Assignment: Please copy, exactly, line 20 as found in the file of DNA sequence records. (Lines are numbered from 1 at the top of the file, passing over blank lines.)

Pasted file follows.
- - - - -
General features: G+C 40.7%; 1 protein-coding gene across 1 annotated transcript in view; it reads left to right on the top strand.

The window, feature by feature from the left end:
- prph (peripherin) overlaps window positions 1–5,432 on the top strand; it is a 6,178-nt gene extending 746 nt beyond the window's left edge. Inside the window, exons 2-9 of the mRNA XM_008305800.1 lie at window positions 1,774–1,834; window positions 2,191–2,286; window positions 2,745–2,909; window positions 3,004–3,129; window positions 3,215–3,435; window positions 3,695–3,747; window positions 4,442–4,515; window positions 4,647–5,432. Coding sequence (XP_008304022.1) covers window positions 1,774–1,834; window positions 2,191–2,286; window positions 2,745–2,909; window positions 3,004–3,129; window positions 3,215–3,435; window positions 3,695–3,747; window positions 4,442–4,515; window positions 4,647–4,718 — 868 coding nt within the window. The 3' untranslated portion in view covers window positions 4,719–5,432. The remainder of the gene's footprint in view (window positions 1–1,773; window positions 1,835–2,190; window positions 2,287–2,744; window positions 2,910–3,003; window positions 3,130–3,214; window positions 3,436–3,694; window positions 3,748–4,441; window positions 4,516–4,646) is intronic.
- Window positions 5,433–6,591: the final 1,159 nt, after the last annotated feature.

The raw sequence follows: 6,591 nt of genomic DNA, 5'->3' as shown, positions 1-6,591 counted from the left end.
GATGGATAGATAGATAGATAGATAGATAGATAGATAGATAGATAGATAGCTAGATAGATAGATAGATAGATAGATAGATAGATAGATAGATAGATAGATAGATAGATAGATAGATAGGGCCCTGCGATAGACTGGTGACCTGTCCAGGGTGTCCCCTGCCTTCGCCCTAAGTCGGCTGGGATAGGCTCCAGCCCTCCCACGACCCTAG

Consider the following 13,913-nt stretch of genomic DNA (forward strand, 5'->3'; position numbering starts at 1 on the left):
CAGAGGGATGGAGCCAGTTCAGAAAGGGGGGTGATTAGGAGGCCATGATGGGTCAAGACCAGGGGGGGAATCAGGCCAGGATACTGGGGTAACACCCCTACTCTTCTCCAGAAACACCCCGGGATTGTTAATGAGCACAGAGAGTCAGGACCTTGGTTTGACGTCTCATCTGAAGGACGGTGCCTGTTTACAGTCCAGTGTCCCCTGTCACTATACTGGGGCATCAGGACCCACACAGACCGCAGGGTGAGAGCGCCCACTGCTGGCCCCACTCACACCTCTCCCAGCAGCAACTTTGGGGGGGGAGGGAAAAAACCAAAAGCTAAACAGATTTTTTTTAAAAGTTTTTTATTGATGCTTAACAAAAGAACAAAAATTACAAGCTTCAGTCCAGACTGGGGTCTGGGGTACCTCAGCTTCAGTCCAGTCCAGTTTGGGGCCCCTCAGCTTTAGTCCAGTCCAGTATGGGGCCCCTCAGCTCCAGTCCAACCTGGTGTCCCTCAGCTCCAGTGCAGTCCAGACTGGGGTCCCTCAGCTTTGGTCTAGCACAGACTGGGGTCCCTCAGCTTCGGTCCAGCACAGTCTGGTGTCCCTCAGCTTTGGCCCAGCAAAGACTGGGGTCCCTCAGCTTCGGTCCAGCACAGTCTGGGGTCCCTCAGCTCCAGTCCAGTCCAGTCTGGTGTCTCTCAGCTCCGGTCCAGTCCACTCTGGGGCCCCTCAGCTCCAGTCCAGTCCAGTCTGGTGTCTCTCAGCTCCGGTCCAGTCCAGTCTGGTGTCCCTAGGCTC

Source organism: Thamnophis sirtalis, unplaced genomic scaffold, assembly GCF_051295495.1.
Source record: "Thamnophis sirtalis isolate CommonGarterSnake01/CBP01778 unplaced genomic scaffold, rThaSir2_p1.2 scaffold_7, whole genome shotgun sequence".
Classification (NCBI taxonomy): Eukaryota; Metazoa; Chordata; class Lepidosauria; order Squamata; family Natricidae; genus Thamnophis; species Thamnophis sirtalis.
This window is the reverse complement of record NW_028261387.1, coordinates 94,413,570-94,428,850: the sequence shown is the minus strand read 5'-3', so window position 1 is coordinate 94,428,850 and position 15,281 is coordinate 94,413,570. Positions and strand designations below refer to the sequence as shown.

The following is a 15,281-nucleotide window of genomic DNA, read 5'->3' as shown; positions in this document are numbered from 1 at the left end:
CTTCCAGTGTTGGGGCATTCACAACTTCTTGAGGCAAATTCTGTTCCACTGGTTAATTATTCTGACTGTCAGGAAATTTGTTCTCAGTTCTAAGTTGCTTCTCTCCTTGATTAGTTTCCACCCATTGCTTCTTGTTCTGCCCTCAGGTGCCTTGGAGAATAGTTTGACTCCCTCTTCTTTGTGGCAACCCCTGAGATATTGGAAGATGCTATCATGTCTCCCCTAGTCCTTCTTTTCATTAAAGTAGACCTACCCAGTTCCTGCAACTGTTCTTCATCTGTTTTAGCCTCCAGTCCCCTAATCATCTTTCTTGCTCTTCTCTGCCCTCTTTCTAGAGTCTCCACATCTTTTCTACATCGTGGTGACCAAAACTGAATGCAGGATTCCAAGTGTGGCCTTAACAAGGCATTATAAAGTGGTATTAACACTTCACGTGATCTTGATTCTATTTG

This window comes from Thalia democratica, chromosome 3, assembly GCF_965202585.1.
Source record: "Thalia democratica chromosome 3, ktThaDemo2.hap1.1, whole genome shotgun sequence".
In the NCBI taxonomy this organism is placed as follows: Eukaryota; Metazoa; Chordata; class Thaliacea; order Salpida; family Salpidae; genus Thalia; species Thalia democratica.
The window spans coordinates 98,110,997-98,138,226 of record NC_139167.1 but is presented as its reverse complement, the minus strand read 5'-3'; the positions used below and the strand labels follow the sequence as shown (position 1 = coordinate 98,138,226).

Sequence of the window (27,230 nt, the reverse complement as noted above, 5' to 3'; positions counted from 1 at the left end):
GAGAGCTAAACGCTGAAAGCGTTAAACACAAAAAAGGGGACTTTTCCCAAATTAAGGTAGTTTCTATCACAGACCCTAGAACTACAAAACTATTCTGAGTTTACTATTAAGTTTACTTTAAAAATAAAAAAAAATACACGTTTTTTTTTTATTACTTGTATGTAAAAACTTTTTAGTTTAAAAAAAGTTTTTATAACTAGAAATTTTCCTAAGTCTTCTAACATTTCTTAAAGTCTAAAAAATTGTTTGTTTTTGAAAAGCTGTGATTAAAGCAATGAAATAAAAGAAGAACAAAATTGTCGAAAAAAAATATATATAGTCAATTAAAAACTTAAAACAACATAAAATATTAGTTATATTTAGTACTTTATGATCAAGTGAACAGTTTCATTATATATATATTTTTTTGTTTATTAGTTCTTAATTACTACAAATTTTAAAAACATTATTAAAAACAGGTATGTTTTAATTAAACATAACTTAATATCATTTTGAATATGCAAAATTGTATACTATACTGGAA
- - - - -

GAGAGCTAAACGCTGAAAGCGTTAAACACAAAAAAGGGGACTTTTCCCAAATTAAGGTAGTTTCTATCACAGACCCTAGAACTACAAAACTATTCTGAGTTTACTATTAAGTTTACTTTAAAAATAAAAAAAAATACACGTTTTTTTTTTATTACTTGTATGTAAAAACTTTTTAGTTTAAAAAAAGTTTTTATAACTAGAAATTTTCCTAAGTCTTCTAACATTTCTTAAAGTCTAAAAAATTGTTTGTTTTTGAAAAGCTGTGATTAAAGCAATGAAATAAAAGAAGAACAAAATTGTCGAAAAAAAATATATATAGTCAATTAAAAACTTAAAACAACATAAAATATTAGTTATATTTAGTACTTTATGATCAAGTGAACAGTTTCATTATATATATATTTTTTTGTTTATTAGTTCTTAATTACTACAAATTTTAAAAACATTATTAAAAACAGGTATGTTTTAATTAAACATAACTTAATATCATTTTGAATATGCAAAATTGTATACTATACTGGAA